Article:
Wednesday will be the third-busiest travel day of a record Thanksgiving travel period. It is a time when the airline industry has a lot to be thankful for.
Industry profits are high, although not quite as high as in 2015, according to the industry trade group Airlines for America. Warren Buffett recently decided that airlines are a good investment and purchased stock now worth about $1.3 billion.
Employment in the airline industry, growing for 34 consecutive months, now exceeds 400,000 for the first time since 2008, A4A said. Wages are up. Operational reliability is up. Passenger satisfaction is up too.
At Charlotte Douglas International Airport, the ninth-busiest U.S. airport with about 45 million passengers in 2015, officials see two problems that result, at least partially, from increased passenger traffic.
One is a profusion of would-be passengers who attempt to carry guns onboard. The other is overcrowded parking lots, which may push some passengers out of the lowest-cost spaces.
Officials from the airport, the Transportation Security Administration, the Charlotte police department and American Airlines spoke with reporters on Monday.
The number of times passengers attempted to carry guns through TSA checkpoints in Charlotte has climbed to 52, up from 39 for the full year in 2015. Each time someone is caught with a gun in a carry-on baggage, the response is, "I'm not sure how it got there," according to Kevin Frederick, TSA federal security director for Charlotte. In nearly every case, the person is arrested and fined.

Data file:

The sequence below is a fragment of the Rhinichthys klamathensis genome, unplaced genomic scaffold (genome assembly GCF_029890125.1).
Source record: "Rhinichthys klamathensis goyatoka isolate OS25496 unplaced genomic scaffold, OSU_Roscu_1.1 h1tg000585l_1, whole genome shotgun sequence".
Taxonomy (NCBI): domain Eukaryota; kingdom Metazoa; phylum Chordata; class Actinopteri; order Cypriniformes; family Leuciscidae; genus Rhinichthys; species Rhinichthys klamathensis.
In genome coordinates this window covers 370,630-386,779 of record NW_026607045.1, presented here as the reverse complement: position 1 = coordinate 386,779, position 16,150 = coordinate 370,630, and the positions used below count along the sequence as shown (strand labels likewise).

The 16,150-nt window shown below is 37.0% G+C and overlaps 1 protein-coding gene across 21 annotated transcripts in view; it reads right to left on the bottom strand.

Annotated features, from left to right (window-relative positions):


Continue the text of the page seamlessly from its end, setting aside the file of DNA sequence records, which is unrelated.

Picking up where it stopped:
If you attempt to carry a gun onboard, "You're going to go to jail, and that's really going to impact your holiday plans," said Greg Collins, a Charlotte-Mecklenburg police captain.
Nationally, the number of people who try to carry guns through security is rising precipitously. The total has risen steadily from 660 in 2005 to 2,653 in 2015 and to 2,776 in the first 10 months of 2016, according to TSA figures.
The National Rifle Association declined to comment on the increase.
Also in Charlotte, the number of low-cost parking spaces hasn't increased as rapidly as local passenger traffic in a growing metropolitan area with a high proportion of business travel. Charlotte's parking rates are among the country's lowest for major airports.